Arizona Republic Columnist Hit the Nail on the Head in His Dover Trial Analysis

Robert L. Crowther, II

Arizona Republica columnist Robert Robb hit the nail on the head in his examination yesterday of Judge Jones’ decision to declare intelligent design unscientific. Robb is right to note, as have many others, that the courtroom is not where science should be, or will be, decided.

“Moreover, based upon the extensive expertise he professes to have acquired in the course of a six-week trial, he defined science and determined that the scientific claims of intelligent design were invalid, neither of which are exactly legal questions best decided by a single lawyer.”

In a rare occurence, Robb manages to both understand the basic nature of intelligent design theory, and Discovery Institute’s education policy position. That’s something Judge Jones obviously can’t claim.

“Intelligent design accepts that the Earth and life are billions of years old, and that life has evolved through adaptation, mutation and natural selection. It even accepts some degree of common ancestry among species.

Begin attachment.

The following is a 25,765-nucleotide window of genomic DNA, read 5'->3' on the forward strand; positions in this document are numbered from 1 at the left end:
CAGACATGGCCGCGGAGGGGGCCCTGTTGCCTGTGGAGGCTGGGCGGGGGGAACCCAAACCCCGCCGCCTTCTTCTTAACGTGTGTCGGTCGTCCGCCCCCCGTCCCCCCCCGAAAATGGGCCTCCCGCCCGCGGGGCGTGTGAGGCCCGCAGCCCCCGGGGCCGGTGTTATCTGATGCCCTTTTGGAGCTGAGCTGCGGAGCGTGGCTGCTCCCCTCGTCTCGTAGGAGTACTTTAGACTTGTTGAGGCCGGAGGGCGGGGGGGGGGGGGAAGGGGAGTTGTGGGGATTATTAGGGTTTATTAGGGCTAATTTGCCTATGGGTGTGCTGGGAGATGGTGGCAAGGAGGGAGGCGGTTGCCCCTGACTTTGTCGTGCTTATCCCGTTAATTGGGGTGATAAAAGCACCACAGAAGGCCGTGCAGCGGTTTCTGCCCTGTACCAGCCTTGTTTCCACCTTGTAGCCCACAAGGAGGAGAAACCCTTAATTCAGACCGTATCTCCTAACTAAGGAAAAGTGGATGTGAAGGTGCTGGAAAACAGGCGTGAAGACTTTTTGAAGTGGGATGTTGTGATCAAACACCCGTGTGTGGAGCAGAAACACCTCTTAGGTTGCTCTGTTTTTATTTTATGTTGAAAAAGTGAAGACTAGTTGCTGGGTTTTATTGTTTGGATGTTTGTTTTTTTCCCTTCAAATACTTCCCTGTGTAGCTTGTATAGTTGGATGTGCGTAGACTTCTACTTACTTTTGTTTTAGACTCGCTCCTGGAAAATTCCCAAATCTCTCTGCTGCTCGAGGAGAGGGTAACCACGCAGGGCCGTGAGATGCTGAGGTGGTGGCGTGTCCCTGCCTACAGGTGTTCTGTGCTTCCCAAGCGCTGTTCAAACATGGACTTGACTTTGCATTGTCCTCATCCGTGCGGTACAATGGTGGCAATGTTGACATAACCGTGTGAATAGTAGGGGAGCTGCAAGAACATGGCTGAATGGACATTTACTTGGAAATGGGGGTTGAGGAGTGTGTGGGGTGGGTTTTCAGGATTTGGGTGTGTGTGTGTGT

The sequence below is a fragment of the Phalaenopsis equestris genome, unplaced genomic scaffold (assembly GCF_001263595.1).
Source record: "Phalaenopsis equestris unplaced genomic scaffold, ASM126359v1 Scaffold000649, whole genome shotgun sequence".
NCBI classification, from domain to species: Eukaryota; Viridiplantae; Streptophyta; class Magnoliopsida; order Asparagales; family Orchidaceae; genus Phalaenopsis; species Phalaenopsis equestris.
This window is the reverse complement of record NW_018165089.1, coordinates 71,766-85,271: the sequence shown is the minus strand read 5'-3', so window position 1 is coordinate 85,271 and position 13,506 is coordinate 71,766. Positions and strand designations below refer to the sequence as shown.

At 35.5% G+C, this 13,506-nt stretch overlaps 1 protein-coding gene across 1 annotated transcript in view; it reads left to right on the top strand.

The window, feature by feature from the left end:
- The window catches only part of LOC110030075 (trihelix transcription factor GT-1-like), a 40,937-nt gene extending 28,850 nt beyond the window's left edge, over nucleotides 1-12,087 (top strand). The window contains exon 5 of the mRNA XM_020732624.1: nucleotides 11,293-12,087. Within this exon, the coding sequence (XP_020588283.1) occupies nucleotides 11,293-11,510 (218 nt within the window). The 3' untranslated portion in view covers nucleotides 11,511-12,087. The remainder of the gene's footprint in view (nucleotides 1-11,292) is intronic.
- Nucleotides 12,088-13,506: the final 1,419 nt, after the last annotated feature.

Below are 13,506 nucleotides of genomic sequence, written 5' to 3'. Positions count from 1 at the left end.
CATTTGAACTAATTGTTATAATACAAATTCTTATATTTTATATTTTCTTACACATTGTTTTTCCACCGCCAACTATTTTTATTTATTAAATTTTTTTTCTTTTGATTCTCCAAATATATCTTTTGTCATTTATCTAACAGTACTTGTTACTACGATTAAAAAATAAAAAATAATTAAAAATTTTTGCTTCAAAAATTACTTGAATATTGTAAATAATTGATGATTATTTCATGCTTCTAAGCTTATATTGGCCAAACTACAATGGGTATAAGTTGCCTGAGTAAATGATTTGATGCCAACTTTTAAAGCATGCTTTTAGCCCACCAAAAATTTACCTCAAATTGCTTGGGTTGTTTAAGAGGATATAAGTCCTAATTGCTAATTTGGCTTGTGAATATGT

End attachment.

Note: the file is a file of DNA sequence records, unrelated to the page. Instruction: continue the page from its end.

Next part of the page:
It simply finds the claim that all life evolved from a single organism not to best fit the available evidence.
Far from wanting to ban the teaching of evolution in public schools, the ID movement advocates that it be taught. Moreover, it does not support the mandatory teaching of intelligent design as an alternative. Instead, it wants a more circumspect presentation of evolutionary theory as well as acknowledgement of its scientific critiques.
Those critiques, such as that some of life exhibits irreducible complexity that cannot be explained by evolution, are fiercely rebutted by evolutionists. But the notion of circumspection shouldn’t be controversial.”

Robert Crowther, II

Robert Crowther holds a BA in Journalism with an emphasis in public affairs and 20 years experience as a journalist, publisher, and brand marketing and media relations specialist. From 1994-2000 he was the Director of Public and Media Relations for Discovery Institute overseeing most aspects of communications for each of the Institute's major programs. In addition to handling public and media relations he managed the Institute's first three books to press, Justice Matters by Roberta Katz, Speaking of George Gilder edited by Frank Gregorsky, and The End of Money by Richard Rahn.